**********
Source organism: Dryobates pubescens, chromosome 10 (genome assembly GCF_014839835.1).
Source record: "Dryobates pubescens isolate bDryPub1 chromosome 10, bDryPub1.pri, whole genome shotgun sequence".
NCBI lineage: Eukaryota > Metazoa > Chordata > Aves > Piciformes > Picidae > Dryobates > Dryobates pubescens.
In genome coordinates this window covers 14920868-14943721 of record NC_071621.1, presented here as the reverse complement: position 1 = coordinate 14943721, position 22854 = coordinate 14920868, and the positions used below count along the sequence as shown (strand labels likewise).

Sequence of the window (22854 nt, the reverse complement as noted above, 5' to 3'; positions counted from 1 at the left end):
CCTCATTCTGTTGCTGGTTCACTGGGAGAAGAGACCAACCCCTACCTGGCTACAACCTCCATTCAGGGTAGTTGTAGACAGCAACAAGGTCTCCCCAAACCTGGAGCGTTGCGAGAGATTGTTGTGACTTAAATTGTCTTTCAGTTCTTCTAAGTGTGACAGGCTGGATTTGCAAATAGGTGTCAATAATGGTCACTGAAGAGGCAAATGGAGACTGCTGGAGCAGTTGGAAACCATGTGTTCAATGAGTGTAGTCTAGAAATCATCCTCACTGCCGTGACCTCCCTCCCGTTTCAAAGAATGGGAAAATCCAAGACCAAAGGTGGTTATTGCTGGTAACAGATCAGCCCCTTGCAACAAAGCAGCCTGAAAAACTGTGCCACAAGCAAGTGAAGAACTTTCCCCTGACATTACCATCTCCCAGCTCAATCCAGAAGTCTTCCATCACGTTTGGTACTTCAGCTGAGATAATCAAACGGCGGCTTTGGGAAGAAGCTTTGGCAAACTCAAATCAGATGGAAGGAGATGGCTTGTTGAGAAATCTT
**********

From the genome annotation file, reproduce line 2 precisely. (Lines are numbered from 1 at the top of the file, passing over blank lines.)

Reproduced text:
Source record: "Dryobates pubescens isolate bDryPub1 chromosome 10, bDryPub1.pri, whole genome shotgun sequence".